“The first time Amy told me about her story, I said, this is very powerful, it will resonate directly with the kindness in people’s hearts. Amy sighed and said, maybe this is nothing more than just a story to other people, but to those in the story, we have endured so much suffering and hardship for all these years.” — Xiao Qian
There’s simply no way not to sympathize with a girl like Amy and to feel her pain. All the world’s a stage, and all the men and women merely players. The story of Amy that we’ve captured on film is but half of what she shared with us in person.
After Amy’s father was arrested, the first time she and her mother went to visit him, they had to travel very far to get to his detention house, and once there, they walked past a unusual room. Amy remembered seeing some odd-looking devices in the room. Later her mother told her those were instruments of torture.
Amy’s father served 1½ years for his first prison term. After he came home, there were police stationed outside every day. Amy would see them through the window every time she lifted the curtain. They could break into her home and take her father away any time. So her father left home, but the police were still there.
One day, mother took Amy to a park. It was a beautiful day. The sun was out, there was a gentle breeze, and the lovely willow branches swayed along. The figure of a man walked toward them. He looked so familiar. He wore sunglasses and had his cap pulled down to cover his face. The man obviously didn’t want anyone to recognize him. That was the last time Amy felt the warmth of her father’s hands. And then…and then he went back to prison for 15 years, as Amy said in the film.
As for her mother, the day she was taken away from Amy felt even more surreal. Amy had just come home from school, and she felt a stranger’s hand covering her mouth and whispered in her ear: “Be quiet. We are here to arrest your mother.”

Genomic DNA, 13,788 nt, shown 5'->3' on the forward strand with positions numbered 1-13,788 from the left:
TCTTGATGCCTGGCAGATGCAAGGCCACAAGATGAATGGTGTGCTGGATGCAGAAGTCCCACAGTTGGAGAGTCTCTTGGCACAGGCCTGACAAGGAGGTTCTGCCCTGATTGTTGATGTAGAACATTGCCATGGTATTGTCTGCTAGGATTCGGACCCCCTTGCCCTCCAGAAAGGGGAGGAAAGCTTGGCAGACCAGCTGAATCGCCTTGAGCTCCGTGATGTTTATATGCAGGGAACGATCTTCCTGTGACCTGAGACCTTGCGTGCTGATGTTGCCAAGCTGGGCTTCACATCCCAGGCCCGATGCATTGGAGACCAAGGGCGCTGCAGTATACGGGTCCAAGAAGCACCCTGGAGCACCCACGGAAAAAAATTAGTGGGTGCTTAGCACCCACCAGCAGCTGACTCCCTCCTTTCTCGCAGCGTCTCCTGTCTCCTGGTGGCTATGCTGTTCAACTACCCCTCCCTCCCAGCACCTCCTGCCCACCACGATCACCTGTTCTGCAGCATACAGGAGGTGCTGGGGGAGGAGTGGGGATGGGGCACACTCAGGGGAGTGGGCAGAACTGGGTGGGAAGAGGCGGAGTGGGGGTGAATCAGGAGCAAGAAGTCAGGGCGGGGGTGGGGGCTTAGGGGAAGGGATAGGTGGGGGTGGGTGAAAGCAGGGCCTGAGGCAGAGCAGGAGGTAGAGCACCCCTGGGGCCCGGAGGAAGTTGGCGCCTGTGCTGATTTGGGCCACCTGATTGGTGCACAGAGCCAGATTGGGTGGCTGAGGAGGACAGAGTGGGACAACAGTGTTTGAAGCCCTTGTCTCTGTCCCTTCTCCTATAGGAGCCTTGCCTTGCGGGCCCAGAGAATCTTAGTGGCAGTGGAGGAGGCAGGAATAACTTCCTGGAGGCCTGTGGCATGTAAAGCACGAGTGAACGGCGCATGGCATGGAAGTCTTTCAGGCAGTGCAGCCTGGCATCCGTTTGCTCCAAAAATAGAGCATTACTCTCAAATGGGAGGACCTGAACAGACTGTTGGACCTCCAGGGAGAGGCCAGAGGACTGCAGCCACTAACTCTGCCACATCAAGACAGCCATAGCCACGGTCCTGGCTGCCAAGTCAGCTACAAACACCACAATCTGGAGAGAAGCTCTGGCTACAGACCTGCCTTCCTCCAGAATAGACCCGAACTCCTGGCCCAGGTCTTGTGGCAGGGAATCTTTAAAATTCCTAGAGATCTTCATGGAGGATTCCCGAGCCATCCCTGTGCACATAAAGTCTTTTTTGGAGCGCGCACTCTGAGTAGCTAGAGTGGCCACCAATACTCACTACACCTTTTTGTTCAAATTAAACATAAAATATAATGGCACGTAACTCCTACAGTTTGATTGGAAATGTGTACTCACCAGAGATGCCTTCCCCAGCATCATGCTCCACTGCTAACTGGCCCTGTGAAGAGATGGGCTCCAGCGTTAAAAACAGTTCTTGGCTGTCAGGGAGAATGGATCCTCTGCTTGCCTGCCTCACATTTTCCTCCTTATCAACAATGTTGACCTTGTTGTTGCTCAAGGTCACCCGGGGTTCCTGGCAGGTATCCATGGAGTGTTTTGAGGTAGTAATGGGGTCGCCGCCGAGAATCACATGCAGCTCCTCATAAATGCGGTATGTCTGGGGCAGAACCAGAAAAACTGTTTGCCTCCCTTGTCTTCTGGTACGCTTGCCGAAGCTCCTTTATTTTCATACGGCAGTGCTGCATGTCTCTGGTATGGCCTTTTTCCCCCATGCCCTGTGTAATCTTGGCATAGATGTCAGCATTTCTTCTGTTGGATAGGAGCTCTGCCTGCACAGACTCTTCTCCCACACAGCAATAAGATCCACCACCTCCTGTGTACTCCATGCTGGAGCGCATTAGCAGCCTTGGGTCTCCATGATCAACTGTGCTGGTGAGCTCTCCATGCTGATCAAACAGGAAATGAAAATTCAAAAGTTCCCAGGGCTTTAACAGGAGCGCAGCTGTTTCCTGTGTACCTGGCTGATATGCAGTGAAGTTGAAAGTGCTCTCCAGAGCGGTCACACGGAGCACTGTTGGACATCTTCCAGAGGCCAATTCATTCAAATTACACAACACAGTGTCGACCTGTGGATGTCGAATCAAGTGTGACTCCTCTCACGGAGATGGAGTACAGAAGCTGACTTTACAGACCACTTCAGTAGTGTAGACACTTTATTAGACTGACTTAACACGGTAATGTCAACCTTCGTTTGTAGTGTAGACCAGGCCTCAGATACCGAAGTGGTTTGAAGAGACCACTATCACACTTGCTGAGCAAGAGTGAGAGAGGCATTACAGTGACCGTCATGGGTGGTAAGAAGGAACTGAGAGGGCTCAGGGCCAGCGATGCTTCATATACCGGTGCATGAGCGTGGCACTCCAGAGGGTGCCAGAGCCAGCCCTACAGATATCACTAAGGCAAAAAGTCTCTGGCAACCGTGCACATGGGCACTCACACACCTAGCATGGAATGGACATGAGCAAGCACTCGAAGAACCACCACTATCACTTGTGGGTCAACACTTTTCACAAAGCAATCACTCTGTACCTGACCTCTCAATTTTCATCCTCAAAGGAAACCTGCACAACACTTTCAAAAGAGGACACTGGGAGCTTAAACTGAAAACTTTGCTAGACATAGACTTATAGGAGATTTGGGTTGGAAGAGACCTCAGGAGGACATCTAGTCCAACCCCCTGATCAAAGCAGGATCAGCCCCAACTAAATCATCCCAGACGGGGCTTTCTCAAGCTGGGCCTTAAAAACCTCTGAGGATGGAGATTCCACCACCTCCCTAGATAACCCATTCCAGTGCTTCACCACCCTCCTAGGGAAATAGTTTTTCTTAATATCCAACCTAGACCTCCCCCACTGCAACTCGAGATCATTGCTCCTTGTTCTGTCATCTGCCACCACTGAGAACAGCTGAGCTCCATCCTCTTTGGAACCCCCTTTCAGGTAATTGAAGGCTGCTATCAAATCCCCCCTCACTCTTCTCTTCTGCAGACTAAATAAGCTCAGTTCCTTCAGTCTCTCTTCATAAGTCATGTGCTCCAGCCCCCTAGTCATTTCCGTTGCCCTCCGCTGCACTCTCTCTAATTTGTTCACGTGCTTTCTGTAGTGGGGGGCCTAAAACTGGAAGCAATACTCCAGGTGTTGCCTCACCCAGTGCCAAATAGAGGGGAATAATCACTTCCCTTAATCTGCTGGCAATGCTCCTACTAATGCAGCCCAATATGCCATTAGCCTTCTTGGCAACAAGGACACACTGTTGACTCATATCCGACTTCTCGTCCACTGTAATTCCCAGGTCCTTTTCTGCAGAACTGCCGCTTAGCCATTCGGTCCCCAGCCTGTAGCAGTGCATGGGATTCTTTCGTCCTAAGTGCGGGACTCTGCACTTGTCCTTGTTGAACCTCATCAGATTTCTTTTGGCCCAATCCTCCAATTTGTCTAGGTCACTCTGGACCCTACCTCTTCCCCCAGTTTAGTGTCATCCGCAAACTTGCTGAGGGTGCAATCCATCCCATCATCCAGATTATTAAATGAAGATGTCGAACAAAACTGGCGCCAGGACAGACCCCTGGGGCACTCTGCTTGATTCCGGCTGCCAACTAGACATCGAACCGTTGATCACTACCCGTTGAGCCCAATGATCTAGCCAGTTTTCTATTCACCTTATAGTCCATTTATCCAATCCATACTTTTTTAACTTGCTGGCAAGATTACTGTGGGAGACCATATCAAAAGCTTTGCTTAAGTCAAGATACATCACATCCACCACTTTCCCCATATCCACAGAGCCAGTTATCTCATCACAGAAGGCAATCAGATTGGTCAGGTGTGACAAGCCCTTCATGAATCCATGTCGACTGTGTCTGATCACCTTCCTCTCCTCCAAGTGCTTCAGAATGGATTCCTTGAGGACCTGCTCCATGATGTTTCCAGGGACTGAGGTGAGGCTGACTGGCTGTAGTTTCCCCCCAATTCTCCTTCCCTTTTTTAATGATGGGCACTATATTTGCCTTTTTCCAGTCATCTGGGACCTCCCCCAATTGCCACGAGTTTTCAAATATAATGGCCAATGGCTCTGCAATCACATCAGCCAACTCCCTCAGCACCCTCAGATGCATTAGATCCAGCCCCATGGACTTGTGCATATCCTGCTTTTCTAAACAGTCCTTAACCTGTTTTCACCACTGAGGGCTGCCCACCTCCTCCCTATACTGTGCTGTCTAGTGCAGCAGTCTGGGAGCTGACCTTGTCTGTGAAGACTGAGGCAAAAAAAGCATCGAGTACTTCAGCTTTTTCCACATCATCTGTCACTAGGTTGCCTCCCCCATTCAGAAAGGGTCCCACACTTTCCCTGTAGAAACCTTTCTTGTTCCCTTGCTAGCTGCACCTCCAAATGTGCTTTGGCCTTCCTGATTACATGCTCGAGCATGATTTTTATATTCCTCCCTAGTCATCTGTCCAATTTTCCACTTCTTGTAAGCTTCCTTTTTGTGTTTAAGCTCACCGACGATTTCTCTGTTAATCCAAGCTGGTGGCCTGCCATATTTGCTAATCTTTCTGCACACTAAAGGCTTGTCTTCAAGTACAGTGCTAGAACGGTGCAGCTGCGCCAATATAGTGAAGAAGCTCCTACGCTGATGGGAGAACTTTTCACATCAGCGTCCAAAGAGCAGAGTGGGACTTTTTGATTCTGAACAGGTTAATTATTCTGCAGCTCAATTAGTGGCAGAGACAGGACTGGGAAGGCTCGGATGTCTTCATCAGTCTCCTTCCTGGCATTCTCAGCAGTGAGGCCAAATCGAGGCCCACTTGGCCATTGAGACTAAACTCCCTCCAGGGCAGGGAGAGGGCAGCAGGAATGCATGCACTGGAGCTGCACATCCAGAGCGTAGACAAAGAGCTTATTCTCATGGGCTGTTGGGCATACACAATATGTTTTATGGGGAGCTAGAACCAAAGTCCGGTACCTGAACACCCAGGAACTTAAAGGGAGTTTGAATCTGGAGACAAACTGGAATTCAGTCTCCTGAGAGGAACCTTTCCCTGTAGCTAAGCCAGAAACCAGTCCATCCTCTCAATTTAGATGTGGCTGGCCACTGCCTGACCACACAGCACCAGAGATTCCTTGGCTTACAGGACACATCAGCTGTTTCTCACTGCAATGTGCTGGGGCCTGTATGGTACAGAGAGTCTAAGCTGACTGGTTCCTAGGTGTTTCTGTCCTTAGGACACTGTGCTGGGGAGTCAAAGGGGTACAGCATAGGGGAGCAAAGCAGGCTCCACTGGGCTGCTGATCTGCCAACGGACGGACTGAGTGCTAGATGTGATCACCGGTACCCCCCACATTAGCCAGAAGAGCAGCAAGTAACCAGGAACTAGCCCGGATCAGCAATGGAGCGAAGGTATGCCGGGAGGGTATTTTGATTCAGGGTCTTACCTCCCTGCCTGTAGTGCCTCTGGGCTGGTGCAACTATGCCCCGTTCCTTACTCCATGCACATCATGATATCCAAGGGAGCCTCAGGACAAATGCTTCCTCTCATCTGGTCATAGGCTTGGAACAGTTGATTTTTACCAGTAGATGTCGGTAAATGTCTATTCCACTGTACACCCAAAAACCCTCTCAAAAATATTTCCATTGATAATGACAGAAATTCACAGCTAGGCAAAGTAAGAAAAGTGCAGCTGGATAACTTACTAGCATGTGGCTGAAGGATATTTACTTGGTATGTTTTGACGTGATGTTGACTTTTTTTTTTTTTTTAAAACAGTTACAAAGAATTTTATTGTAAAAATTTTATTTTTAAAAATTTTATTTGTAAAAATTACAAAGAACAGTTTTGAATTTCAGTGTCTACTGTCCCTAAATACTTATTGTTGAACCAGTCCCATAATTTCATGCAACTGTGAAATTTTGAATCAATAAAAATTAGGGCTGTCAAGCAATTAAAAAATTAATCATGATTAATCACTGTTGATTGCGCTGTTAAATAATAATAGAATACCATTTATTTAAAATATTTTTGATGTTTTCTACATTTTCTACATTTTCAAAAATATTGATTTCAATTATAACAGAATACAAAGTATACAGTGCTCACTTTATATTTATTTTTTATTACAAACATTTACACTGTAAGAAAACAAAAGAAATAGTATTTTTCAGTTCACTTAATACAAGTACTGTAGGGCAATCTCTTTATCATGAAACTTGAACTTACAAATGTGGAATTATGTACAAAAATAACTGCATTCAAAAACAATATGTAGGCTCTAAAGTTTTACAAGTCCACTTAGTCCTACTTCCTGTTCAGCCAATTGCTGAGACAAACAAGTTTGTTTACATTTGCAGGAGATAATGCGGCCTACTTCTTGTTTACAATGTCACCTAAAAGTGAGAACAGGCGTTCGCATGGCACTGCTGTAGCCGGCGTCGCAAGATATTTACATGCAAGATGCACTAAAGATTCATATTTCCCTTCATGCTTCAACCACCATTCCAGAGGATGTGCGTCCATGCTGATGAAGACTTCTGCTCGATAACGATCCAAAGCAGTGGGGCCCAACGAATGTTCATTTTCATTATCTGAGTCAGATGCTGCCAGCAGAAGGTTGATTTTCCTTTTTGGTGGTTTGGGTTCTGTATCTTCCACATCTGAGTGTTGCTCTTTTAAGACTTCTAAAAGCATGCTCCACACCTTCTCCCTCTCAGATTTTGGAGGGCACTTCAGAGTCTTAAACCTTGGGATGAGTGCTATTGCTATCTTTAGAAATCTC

Spending time with one’s parents and caring for them–every child should be rightfully given such an opportunity to fulfill their filial duties. Amy once wondered why something every child takes for granted has been taken away from her.
During our interview, she chanted two lines from a song: “Don’t say moonlight is like water drops; do you know those are your daughter’s teardrops?” As she uttered those words, tears flowed freely down her cheeks.
Amy has a delicate figure. Her landlord Xiao Qian said: Without the love of one’s parents, a child growing up by herself just doesn’t become tall and strong.
Yet she has a powerful handshake. When Director Ma and I shook her hand, we felt the steel-like strength from her.
Remember from the film that it were those delicate-looking hands that hauled over 1,000 lbs of goods onto supermarket shelves?
Remember it were those delicate looking hands that held the tailor’s scissors during the day and must carry heavy food trays in restaurants in the evening–life is not at all easy for her. To realize her dream profession in the arts, she must work jobs that take a heavy toll on her.